Researchers use a nib to change optical properties of polymer semiconductors

Scientists at Imperial College London have developed a way to manipulate the optical properties of polymers by drawing patterns with a solvent 'ink'. The approach is said to allow more precise control over how these materials interact with light and could have application in all kinds of devices that emit, detect and control light. One example offered by the research team is the ability to make tiny LEDs that emit light in one direction only, rather than across a broad range of angles, thereby offering the prospect of compact light source arrays for medical diagnostic applications.

The researchers used a tiny pen to draw patterns with a solvent on a thin film of polymer semiconductor. The solvent changes the shape of a selection of chain segments from a disordered state to ordered rigid strands. This change in structure alters the way in which the material interacts with light, changing its refractive index as well as the colour of light emitted.

Professor Donal Bradley, director of the Centre for Plastic Electronics at Imperial College London, said: "Usually we use lenses or mirrors to change the direction of light. This method lets us manipulate a light source itself to tightly control the direction of light that it emits. The material adopts the desired structure naturally – it just requires a little encouragement to do so."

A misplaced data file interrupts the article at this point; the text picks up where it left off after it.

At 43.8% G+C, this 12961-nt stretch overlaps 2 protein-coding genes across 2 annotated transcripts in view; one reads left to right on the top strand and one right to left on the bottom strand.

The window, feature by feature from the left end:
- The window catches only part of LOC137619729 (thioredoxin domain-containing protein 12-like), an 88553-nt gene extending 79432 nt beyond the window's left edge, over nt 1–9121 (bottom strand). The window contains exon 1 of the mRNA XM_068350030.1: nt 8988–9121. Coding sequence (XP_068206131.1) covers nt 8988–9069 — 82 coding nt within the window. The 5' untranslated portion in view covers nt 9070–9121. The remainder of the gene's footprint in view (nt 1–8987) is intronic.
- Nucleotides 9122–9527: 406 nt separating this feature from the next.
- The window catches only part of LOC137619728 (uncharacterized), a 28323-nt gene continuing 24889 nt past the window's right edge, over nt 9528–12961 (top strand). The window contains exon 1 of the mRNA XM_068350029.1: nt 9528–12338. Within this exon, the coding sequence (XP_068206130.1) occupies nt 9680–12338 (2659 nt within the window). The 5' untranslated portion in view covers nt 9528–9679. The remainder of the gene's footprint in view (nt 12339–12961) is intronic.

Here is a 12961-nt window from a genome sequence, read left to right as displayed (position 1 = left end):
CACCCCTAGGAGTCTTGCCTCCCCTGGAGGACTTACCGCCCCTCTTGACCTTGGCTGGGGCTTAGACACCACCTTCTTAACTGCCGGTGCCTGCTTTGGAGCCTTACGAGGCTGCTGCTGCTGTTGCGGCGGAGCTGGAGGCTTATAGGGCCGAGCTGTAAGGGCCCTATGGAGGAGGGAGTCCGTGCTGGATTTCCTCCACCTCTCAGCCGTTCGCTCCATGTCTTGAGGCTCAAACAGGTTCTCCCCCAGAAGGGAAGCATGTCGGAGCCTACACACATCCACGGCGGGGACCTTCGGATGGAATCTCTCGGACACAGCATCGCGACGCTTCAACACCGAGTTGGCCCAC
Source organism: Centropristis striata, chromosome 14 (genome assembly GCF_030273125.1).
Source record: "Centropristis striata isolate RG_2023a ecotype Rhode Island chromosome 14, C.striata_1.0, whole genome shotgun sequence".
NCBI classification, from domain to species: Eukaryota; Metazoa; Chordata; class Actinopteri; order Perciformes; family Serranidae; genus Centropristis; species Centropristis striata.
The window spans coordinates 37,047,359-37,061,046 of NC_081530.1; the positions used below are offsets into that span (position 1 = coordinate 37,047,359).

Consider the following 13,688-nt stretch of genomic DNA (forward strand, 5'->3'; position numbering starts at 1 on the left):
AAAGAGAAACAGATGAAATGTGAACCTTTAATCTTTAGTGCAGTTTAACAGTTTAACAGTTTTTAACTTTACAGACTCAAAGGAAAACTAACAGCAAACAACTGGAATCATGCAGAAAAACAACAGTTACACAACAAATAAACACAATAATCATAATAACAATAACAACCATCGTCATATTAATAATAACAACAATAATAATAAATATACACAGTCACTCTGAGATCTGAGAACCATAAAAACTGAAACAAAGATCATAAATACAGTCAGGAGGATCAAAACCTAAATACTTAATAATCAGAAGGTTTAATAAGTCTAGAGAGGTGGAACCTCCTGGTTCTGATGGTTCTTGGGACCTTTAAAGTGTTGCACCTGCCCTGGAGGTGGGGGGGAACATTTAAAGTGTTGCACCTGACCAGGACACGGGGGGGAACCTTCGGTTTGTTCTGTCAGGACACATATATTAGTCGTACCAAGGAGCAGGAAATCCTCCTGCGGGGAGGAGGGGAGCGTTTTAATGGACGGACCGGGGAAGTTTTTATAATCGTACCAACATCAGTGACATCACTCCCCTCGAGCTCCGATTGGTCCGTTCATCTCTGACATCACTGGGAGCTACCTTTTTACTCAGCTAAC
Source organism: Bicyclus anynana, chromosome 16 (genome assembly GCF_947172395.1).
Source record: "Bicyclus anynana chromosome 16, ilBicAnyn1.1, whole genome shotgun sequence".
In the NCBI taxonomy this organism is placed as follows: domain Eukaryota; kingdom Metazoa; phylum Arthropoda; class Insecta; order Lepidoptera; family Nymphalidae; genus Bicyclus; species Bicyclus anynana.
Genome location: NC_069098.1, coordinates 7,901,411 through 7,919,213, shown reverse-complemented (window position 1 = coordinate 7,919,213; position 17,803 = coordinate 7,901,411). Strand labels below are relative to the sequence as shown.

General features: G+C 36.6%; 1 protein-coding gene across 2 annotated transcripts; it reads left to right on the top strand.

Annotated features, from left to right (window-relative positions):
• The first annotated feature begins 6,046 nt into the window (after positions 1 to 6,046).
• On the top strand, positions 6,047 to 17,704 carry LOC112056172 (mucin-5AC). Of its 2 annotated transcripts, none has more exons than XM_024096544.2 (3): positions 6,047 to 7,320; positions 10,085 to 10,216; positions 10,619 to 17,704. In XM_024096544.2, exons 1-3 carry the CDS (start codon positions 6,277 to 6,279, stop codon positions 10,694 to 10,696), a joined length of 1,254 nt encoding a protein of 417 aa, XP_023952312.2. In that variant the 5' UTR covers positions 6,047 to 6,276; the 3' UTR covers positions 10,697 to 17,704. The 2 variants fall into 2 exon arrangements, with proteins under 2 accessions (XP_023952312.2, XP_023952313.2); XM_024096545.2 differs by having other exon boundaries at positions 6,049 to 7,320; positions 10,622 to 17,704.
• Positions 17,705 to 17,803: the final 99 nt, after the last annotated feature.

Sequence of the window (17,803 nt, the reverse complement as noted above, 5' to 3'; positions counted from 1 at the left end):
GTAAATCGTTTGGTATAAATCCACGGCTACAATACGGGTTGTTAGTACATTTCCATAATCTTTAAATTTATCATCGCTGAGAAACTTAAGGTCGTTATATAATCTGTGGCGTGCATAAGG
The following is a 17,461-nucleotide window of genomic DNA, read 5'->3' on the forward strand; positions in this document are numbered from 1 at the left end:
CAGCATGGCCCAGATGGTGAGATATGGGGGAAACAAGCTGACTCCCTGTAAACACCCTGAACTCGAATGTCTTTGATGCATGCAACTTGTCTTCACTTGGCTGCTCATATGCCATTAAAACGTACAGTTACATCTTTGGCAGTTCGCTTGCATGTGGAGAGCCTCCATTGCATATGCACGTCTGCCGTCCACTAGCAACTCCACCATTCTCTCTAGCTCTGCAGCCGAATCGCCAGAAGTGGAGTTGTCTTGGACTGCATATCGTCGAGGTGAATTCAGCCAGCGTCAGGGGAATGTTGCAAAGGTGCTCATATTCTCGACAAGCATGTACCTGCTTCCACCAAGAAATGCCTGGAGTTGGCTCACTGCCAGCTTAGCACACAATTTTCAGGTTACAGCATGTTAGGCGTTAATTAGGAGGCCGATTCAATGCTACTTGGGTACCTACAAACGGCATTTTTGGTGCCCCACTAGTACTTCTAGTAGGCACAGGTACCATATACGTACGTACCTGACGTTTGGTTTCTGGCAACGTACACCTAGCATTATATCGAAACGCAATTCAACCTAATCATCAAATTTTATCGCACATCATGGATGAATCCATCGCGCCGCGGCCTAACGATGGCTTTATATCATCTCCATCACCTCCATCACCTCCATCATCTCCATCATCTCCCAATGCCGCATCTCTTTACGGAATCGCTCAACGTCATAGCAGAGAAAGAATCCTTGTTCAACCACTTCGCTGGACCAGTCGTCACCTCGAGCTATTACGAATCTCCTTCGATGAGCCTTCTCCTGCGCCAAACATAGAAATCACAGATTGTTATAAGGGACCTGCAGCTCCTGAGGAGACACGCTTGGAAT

The approach is said to allow scientists to alter these properties on a much smaller scale than they could before – over distances shorter than the wavelength of light. The researchers expect this will make it possible to build a variety of novel structures leading to new and more efficient devices.

Author
Graham Pitcher

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